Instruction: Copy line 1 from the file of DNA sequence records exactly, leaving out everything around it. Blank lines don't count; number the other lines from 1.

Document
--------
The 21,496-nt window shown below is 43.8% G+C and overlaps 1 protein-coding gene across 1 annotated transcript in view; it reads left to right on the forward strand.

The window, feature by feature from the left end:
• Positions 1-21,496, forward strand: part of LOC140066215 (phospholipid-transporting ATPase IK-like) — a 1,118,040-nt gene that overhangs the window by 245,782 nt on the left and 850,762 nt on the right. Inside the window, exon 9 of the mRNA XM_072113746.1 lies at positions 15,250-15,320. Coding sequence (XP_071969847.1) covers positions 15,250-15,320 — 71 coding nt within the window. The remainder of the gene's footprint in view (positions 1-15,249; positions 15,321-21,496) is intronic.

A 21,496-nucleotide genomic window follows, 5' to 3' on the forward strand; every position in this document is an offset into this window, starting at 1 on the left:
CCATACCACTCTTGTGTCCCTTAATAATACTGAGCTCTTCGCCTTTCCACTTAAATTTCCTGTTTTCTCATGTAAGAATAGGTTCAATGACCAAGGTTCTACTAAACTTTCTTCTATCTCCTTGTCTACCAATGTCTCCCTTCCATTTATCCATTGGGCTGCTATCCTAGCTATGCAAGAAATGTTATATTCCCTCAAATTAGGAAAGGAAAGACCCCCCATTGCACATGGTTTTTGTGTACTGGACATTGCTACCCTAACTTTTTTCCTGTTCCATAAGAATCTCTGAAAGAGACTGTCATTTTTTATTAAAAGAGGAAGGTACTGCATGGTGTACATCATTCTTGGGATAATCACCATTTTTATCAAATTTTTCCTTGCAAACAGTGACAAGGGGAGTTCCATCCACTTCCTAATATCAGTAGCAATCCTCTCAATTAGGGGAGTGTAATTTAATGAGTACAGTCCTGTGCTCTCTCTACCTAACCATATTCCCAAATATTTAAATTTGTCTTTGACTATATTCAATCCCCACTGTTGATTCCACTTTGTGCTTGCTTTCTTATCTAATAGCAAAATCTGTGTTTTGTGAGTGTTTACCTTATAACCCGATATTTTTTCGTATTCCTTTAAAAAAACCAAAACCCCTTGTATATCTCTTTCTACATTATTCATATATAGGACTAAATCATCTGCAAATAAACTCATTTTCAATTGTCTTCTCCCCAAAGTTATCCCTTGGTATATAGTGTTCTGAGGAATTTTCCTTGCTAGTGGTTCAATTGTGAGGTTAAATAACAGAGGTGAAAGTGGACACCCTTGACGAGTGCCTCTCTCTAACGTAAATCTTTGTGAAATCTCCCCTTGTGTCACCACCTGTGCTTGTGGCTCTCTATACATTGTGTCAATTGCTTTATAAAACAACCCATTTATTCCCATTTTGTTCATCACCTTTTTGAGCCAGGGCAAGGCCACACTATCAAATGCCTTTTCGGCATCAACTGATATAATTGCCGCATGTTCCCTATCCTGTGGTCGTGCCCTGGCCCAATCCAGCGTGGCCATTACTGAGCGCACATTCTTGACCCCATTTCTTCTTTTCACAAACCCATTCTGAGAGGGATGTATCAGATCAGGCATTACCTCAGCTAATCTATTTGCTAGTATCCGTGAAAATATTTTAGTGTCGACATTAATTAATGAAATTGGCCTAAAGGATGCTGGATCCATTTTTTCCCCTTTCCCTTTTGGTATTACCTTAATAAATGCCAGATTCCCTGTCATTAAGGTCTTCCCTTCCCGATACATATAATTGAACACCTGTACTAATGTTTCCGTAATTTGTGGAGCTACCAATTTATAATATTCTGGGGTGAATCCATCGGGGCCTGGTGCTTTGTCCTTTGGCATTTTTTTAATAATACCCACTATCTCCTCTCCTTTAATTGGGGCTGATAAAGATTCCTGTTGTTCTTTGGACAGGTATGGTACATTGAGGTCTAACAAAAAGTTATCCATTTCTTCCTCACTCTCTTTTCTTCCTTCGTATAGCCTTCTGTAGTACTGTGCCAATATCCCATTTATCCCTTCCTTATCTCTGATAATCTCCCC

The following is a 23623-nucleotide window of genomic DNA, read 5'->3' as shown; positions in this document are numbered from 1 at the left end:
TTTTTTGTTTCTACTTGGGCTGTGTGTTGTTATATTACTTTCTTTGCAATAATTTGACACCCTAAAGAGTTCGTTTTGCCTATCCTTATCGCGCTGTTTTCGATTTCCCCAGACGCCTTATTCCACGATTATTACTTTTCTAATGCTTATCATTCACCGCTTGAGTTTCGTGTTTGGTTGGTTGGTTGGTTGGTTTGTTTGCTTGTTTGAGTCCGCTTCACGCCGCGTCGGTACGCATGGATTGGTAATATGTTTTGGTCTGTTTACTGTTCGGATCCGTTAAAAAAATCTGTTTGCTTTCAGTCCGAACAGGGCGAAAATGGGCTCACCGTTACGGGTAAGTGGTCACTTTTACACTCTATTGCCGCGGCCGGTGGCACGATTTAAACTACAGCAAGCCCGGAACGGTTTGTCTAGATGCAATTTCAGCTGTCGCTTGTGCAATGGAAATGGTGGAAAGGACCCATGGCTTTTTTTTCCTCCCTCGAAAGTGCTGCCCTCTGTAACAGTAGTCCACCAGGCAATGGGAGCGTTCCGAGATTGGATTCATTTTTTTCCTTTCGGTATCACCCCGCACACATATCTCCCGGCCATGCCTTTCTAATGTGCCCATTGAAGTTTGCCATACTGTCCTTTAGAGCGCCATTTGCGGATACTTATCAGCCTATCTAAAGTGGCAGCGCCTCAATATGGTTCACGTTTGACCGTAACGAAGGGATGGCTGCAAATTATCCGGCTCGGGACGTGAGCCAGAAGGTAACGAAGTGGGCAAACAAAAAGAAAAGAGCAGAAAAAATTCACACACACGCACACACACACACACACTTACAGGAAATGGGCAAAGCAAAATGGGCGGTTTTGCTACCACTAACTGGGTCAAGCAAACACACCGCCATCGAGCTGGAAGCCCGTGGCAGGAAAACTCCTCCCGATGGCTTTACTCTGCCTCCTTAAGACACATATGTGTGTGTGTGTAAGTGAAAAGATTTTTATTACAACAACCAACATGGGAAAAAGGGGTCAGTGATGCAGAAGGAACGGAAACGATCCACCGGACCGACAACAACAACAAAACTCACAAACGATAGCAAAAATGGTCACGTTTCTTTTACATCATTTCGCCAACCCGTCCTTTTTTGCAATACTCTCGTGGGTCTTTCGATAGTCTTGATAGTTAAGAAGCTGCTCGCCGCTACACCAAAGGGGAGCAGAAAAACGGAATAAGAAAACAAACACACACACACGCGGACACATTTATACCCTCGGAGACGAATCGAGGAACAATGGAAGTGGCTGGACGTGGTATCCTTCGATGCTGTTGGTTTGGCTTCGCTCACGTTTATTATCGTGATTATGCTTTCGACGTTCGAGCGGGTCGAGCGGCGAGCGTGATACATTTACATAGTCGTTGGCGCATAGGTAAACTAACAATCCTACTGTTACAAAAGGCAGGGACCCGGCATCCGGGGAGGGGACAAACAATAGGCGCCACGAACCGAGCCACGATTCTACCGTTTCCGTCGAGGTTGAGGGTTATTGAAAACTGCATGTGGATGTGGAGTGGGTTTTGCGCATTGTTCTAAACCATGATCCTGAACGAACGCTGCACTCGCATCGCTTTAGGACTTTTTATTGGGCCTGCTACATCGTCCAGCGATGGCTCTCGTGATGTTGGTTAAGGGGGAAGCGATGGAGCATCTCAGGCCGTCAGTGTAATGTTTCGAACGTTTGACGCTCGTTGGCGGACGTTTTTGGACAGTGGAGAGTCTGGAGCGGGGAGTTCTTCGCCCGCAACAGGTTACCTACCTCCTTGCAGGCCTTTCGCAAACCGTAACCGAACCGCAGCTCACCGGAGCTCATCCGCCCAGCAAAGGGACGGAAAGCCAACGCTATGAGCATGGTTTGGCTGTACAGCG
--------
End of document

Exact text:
The 21,496-nt window shown below is 43.8% G+C and overlaps 1 protein-coding gene across 1 annotated transcript in view; it reads left to right on the forward strand.